China’s Millions: The China Inland Mission and Late Qing Society, 1832–1905

by Alvyn Austin

Studies in the History of Christian Missions. Eerdmans, 2140 Oak Industrial Drive N.E., Grand Rapids, MI 49505, 2007, xxxii + 506 pages, $45.00.

Reviewed by Ryan Dunch, Department of East Asian Studies, University of Alberta, Edmonton, Alberta, Canada.

Few stories in the history of missions have been told more often or more rousingly than that of Hudson Taylor and the China Inland Mission (CIM). From the outset, the CIM had gifted writers who wrote the authorized accounts that shaped later views of the man and the mission—accounts that were inspiring, yes, but also carefully censored and ultimately one-dimensional.

Alvyn Austin’s book sets a new benchmark for the history of Hudson Taylor and the China Inland Mission. A son of CIM missionaries with a doctorate in history and several previous books, Austin brings a deep sympathy to the topic, and his book succeeds in being insightful and respectful without being beholden to the taboos and omissions of the authorized accounts. More importantly, it places Taylor and the CIM in a much richer historical context than earlier works, and it combines academic rigor with a sparkling readability.

Austin divides his account into three parts covering different periods in the mission’s development up to the death of its founder in 1905. The coverage is most comprehensive in the chapters that cover Taylor’s formative years and the early years of the mission. Austin becomes inevitably more selective in topic and region as the mission expands across China and from Britain into North America and beyond after 1880. The regional focus enables him to draw particular attention to the role of the Chinese province of Shanxi, in northwest China, in the formation of the CIM. It was in Shanxi, in the wake of a devastating famine, that the CIM convert, preacher, and healer known as Pastor Hsi (Xi Shengmo) established a high-profile ministry to opium addicts. Pastor Hsi was vital in translating British evangelicalism into Chinese religious culture, Austin argues, and his success raised problems of policy and control that had repercussions not just for the CIM, but for the transition between nineteenth-century evangelicalism and the more fractious divisions after 1900 between fundamentalists, modernists, Pentecostals, and others.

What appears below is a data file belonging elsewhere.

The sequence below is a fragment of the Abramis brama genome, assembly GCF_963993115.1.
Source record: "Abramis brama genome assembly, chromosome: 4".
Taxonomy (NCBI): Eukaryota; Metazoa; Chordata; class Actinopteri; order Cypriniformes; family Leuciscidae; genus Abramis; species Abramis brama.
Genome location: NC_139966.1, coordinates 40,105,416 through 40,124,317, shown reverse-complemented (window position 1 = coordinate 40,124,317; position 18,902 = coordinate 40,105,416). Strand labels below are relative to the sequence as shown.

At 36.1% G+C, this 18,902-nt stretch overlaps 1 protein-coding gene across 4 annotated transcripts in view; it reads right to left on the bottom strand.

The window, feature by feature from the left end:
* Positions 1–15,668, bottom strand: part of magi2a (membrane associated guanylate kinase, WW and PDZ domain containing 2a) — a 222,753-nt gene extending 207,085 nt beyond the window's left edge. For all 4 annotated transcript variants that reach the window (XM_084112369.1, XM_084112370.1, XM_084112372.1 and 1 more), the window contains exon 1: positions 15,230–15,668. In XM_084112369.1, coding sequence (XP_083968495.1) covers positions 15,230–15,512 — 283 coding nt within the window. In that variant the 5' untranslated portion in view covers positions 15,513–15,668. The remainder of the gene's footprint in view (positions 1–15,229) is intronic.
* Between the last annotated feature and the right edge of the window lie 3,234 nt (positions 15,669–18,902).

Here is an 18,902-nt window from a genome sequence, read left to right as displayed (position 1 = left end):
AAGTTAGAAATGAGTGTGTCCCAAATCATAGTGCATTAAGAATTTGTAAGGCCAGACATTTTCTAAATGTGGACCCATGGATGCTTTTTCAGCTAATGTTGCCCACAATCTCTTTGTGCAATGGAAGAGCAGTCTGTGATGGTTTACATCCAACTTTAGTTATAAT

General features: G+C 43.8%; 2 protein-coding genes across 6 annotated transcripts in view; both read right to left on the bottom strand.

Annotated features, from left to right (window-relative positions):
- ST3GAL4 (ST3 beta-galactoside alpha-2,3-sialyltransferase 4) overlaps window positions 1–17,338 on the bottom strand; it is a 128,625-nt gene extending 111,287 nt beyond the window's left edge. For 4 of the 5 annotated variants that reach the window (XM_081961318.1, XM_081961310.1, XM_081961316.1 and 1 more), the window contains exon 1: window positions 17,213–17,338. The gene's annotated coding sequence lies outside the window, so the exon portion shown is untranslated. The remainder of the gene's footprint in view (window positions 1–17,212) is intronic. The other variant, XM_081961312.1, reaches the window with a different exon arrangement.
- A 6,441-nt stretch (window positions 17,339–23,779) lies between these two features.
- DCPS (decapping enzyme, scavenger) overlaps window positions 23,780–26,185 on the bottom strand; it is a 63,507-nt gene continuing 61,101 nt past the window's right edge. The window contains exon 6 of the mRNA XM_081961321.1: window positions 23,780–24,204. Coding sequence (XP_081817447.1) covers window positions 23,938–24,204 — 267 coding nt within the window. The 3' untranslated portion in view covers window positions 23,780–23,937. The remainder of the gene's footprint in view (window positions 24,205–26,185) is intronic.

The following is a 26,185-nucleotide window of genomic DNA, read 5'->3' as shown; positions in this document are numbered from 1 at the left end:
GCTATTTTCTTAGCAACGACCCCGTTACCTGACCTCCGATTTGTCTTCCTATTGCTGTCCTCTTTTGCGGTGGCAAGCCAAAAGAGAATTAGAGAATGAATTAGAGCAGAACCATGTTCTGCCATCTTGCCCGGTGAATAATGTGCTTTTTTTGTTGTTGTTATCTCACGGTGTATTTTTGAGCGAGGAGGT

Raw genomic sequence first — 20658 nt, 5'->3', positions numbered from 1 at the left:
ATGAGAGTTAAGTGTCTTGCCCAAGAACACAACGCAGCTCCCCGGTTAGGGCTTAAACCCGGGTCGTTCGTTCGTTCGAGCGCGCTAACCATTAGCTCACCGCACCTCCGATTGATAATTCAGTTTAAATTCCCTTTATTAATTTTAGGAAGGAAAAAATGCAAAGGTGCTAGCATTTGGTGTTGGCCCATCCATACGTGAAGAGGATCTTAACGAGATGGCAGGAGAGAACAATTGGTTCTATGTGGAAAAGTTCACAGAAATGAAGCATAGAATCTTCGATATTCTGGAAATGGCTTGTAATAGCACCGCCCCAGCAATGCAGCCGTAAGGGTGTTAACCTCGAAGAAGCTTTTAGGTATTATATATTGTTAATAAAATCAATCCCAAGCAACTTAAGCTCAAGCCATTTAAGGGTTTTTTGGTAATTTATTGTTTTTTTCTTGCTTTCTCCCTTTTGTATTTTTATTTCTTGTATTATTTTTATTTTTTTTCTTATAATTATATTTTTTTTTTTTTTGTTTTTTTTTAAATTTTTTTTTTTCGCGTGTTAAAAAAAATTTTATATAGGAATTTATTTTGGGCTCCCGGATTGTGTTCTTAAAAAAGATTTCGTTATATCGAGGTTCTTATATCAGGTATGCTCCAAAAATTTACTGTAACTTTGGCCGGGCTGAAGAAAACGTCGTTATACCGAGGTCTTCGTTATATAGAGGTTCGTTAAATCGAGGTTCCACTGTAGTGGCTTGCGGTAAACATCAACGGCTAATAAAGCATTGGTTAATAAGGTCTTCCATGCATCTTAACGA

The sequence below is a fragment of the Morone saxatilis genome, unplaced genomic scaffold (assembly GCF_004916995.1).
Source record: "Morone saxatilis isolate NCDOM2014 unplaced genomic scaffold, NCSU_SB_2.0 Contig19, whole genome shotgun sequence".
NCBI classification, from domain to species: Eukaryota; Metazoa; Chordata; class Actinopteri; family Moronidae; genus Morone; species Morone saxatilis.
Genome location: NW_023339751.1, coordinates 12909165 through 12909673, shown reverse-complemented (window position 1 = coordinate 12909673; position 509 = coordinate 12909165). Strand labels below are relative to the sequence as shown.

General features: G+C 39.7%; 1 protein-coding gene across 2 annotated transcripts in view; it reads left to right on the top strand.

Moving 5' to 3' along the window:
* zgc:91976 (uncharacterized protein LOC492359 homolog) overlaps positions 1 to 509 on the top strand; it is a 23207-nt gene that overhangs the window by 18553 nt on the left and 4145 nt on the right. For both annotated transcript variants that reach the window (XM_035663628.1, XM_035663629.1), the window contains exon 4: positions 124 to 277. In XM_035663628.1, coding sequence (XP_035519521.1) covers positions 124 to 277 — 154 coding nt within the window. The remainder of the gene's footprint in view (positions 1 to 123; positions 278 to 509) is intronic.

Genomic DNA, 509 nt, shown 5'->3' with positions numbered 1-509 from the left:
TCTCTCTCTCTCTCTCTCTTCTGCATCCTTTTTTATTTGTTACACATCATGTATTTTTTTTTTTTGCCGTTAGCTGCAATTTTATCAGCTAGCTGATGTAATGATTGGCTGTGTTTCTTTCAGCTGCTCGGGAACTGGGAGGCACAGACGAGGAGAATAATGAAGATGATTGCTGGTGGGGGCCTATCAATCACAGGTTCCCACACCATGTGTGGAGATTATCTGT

Highlighting the role of Shanxi is an important contribution of the book, and it points to another of its strengths: Austin’s determination to locate the CIM in an international history of modern Protestantism. He is particularly strong in embedding the early Hudson Taylor into the complex networks and nuances of British evangelicalism, and in pointing to the global repercussions of the CIM story. The book is packed with deft descriptions and judiciously-chosen details. Like the other volumes in this series, it is also well-edited and beautifully produced, with well-chosen illustrations and a full bibliography and index.

In short, this superb book is now the definitive work on Hudson Taylor and the China Inland Mission. It will be essential reading for students and scholars of modern missions, and deserves to be widely read by interested lay readers, as well.

Check these titles:
Bays, Daniel H., ed. 1996. Christianity in China: From the Eighteenth Century to the Present. Stanford, Calif.: Stanford University Press.

Lutz, Jessie Gregory. 2008. Opening China: Karl F.A. Gutzlaff and Sino-Western Relations, 1827-1852. Grand Rapids, Mich.: Eerdmans.

Rawlyk, George A. and Mark A. Noll, eds. 1993. Amazing Grace: Evangelicalism in Australia, Britain, Canada, and the United States. Grand Rapids, Mich.: Baker Books. 

Copyright  © 2009 Evangelism and Missions Information Service (EMIS).  All rights reserved. Not to be reproduced or copied in any form without written permission from EMIS. 

 


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